Spanish class sparks “white power” debate in Colorado high school


Earlier this week, a simple question in a Spanish II class in Broomfield, Colorado triggered a heated discussion regarding immigration issues in the United States and resulted in a student declaring, “white power.”

During the class, the question was presented: why do students have to learn Spanish?  The typical high school classroom argument led to an intense debate on the topic of immigration concerns that resulted in at least one student repeating the phrase, “white power.”

Jeanette DeMelo, the spokeswoman for the Archdiocese of Denver commented, "It became a heated discussion and some rhetoric was used that was inappropriate for the classroom.”

In a statement from Holy Family High School, the principal, Sr. Mary Rose Lieb explained that while it was a class of 30 students, fewer than six presented xenophobic opinions.  “The remaining two-thirds were silent or voiced support for immigrants.”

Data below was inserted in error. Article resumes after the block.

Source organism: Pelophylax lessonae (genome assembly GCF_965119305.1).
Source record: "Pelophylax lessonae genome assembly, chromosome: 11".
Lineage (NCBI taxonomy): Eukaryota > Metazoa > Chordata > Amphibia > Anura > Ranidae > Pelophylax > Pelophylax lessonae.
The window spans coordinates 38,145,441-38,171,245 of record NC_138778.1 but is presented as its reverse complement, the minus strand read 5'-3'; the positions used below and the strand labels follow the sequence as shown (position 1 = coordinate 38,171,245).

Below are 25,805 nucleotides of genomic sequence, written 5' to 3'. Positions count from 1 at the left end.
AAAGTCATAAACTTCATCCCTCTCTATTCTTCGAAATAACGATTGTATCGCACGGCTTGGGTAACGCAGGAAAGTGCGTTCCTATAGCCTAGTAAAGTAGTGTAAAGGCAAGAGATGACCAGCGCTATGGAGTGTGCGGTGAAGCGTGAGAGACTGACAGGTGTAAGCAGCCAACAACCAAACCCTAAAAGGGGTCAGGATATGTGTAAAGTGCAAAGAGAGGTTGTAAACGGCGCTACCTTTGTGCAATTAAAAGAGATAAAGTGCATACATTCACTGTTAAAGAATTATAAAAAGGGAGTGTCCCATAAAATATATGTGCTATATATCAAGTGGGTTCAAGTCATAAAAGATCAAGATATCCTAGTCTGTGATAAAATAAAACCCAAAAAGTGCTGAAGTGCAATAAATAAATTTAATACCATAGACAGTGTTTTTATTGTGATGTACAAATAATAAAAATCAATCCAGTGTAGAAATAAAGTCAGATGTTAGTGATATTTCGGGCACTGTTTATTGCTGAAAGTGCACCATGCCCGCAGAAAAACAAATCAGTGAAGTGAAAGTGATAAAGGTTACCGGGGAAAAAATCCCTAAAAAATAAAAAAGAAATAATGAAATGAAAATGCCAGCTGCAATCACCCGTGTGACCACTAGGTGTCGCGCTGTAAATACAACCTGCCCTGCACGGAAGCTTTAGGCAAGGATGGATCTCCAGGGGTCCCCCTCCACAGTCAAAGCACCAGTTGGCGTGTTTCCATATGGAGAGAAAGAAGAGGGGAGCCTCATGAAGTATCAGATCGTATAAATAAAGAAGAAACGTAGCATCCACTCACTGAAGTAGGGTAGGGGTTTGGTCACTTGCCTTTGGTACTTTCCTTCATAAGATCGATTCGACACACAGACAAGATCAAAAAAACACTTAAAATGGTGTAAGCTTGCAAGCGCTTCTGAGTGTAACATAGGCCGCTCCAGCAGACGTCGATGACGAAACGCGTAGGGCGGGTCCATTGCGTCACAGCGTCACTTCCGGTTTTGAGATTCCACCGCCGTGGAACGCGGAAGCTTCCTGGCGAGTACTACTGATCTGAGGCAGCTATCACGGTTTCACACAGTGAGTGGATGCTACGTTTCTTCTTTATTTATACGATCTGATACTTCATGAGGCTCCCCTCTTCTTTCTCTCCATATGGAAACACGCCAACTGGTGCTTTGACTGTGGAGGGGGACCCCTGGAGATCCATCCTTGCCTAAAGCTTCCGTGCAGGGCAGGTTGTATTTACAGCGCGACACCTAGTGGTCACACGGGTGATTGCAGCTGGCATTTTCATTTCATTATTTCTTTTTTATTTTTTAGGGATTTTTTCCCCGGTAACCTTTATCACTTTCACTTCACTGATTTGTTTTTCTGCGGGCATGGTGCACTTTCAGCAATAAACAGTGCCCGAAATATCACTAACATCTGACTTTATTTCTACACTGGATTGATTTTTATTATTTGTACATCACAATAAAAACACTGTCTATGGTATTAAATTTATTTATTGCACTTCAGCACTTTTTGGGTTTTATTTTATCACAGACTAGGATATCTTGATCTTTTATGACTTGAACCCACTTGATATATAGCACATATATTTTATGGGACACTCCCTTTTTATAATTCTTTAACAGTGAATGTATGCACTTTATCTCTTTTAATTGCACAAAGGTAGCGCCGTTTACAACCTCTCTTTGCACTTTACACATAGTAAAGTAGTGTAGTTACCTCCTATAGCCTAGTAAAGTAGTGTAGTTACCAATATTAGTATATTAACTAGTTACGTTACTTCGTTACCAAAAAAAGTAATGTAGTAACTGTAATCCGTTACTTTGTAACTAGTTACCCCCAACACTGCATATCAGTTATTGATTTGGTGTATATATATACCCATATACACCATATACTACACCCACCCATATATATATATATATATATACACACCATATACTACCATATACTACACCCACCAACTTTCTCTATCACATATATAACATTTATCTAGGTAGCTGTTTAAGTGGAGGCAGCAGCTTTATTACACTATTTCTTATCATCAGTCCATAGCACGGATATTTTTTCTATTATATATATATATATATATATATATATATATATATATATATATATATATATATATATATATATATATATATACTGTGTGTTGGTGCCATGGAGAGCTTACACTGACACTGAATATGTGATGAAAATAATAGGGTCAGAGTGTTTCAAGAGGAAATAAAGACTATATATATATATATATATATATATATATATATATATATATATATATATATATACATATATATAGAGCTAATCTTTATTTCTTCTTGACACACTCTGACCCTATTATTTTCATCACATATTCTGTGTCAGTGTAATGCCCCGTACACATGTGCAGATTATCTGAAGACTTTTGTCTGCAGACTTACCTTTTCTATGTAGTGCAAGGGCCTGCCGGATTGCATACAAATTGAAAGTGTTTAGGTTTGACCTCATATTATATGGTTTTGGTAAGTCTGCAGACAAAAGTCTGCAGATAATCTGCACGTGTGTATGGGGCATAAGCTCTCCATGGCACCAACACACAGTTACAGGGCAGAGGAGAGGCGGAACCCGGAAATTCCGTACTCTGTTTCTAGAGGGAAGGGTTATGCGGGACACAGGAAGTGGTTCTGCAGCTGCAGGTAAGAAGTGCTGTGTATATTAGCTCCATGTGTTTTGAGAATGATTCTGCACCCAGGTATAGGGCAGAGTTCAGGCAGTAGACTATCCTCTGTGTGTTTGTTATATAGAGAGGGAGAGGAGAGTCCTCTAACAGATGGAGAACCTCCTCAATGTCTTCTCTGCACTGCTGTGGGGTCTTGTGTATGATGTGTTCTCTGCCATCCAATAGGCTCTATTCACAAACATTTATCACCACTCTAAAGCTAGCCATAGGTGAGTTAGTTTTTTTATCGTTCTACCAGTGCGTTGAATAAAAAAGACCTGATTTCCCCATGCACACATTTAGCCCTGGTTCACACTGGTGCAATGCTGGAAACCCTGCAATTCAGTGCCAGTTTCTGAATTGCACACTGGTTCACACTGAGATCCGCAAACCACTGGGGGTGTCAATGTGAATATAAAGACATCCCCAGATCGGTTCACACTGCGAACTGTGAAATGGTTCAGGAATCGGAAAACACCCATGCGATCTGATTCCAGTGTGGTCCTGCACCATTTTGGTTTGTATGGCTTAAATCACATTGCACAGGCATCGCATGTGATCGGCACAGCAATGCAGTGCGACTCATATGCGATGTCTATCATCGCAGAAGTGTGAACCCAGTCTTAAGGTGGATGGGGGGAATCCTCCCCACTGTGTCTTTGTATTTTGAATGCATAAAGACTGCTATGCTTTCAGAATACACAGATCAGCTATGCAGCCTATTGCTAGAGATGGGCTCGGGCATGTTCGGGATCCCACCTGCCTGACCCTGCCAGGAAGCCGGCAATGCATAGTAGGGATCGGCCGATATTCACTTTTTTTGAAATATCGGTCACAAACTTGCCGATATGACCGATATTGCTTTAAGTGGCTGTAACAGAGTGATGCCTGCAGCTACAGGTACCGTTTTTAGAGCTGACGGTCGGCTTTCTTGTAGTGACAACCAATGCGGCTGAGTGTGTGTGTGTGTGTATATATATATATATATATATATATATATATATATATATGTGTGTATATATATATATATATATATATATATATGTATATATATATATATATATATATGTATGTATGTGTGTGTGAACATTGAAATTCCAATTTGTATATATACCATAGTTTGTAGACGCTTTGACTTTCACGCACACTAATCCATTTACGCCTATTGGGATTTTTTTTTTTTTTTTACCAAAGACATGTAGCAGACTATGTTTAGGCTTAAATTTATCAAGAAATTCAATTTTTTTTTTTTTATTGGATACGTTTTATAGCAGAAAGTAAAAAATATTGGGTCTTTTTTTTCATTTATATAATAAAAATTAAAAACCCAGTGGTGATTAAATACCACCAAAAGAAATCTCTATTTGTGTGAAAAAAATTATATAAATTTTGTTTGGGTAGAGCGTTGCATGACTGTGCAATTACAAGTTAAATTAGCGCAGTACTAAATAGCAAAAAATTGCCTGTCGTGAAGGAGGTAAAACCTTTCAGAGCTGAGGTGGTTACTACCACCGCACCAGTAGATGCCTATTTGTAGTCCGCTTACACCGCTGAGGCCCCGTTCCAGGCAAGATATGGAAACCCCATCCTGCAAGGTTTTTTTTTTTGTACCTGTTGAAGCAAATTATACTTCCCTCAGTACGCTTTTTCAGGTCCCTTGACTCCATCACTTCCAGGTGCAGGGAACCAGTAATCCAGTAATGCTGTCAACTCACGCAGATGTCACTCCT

She also addressed earlier media reports, “Contrary to media reports, there were no chants by more than one student.  Two students, who were offended, asked to leave the classroom and were given permission to leave. However, the discussion ended when other students realized how these students were affected and all of the students remained until the end of class.”

“Holy Family High School is dedicated to being a family—through respect and charity for all its members. It’s always had a diverse student body. It values that diversity and strives to be a place of unity and respect for all.  The distortion and inaccurate reporting of this situation is hurtful to a community that should be praised for how well they get along in their diversity.”

The school has also reported that the students involved are remorseful and have been disciplined.  School officials have also discussed the issue with the teacher.

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